As a result of the continuing civil war in Syria, more than 191,369 Syrian lives have been lost, while more than 2.5 million people have sought refuge outside the country. Appalling mass atrocities have been committed by both sides, including evidence that sexual violence is being used, in yet another conflict, as a weapon of war.
In interviews and data collected by international organizations, shocking patterns of sexual violence have emerged. The UN Independent International Commission of Inquiry on the Syrian Arab Republic has consistently found that the pattern and practice of sexual violence in Syria committed by government forces and affiliated militia meet the standard of crimes against humanity and war crimes. The Commission of Inquiry has collected several reports confirming sexual violence during house searches, following arrests, at checkpoints, and in detention. Women and children tend to be the most vulnerable to such attacks, but men suspected of supporting the opposition are often subject to sexual violence as a means of interrogation and humiliation.
In neighboring Iraq, which has been drawn into the conflict, there have also been horrific reports of sexual violence perpetrated by the extremist Sunni group, the Islamic State of Iraq and Syria (ISIS). Days after taking control of Mosul in Iraq, reports quickly emerged of mass rape, kidnappings, forced marriages, and sexual slavery of women by ISIS militants. In a joint statement from Baghdad, the Special Representative of the Secretary-General on Sexual Violence in Conflict, Zainab Hawa Bangura, and the Special Representative of the Secretary-General for Iraq, Nickolay Mladenov, emphatically condemned the explicit targeting of women and children and what they called “barbaric acts” of sexual violence by ISIS against Iraqi minorities.
Despite the prevalence of sexual violence in conflict, much remains unknown about the magnitude, patterns, and causes of such violence. This is due in large part to chronic under-reporting of sexual violence during conflict. Women who are raped are sometimes forced into marriage in order to “save family honour,” and in some extreme situations, male relatives may commit an “honor killing” in an attempt to eliminate the “shame” brought upon the family. The risks of stigmatization and reprisal therefore impose a culture of silence that prevents women and children from reporting crimes of sexual violence because they have very little to gain and a great deal to lose. But such evidence is critical to future prosecutions of sexual violence as war crimes and crimes against humanity under international law.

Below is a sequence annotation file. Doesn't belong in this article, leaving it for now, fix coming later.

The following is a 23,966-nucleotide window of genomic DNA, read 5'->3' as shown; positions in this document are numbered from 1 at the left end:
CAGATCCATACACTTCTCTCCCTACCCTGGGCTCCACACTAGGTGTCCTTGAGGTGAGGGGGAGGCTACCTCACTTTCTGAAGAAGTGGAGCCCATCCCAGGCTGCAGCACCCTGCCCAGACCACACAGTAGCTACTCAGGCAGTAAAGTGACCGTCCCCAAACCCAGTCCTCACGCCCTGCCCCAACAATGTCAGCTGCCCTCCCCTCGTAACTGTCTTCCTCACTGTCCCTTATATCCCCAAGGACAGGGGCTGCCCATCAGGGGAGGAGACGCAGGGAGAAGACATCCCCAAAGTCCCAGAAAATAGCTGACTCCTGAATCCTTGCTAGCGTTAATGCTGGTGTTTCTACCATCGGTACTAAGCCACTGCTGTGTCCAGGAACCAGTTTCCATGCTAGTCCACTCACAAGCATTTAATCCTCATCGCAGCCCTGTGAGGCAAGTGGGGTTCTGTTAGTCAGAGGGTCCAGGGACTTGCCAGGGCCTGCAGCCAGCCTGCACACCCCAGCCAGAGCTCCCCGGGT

New and innovative initiatives are being developed to support the documentation of sexual violence that may be used to deter or hold perpetrators accountable. A journalism project named “Women under Siege Syria” is a promising step in this regard. Using virtual maps, it allows survivors, witnesses, and first responders to anonymously pinpoint the location of the assault via email, Twitter, SMS, or directly to the website. So far, 238 reports have been posted online. The resulting composite reveals the brutality and pervasive nature of sexual violence in Syria. Shocking accounts relay experiences of sexual abuse during house raids, gang rapes in detention centers, and sexual enslavement. Needless to say, verification of these reports is difficult, particularly as the Syrian government refuses access to journalists and aid workers. However, the reporting itself represents an important step in building the trust needed for victims to share their traumatic stories, providing more evidence that might support future prosecutions.
Technology is also being used to support gathering the forensic evidence that would corroborate witness accounts. A new app, MediCapt, under development by Physicians for Human Rights in collaboration with Datadyne and InformaCam will allow health care providers to use their mobile phones to document and transmit evidence of sexual violence.
MediCapt allows doctors to fill out a digital medical form with information such as which parts of the body show signs of assault, together with photographs of any injuries, while noting whether the victim was pregnant or tested positive for a sexually transmitted disease. Data about the perpetrator can also be recorded, such as what language they spoke and whether they were armed or belonged to a militia group. The app is currently being tested in the Democratic Republic of Congo to help law officials build cases against perpetrators of sexual violence.
At a more abstract level, a new international protocol for investigating and documenting sexual violence launched at the Global Summit to End Sexual Violence in Conflict in June represents substantial progress towards bridging the divide between documentation and prosecution. The protocol provides practical steps for interviewing witnesses, photographing and sketching crime scenes, and collecting personal data from survivors. It also encourages doctors and nurses, who are often first responders in conflict, to collect the forensic medical evidence needed to support prosecutions. This may be particularly vital in Syria and Iraq, where contextual information of sexual violence is becoming available alongside contemporary efforts to document and gather evidence on the ground.
The protocol in itself is an important advancement towards ending impunity for sexual violence, but it is only a first step. But in the longer term, confronting and ending sexual violence and holding the perpetrators to account requires a more fundamental shift – the inclusion of women and girls on equal terms with men in conflict prevention and resolution, and in peacebuilding.
Harshani Dharmadasa is a Strategic Litigation Fellow with the Open Society Justice Initiative. She supports human rights litigation to secure legal remedies for human rights abuses and promote effective enforcement of the rule of law.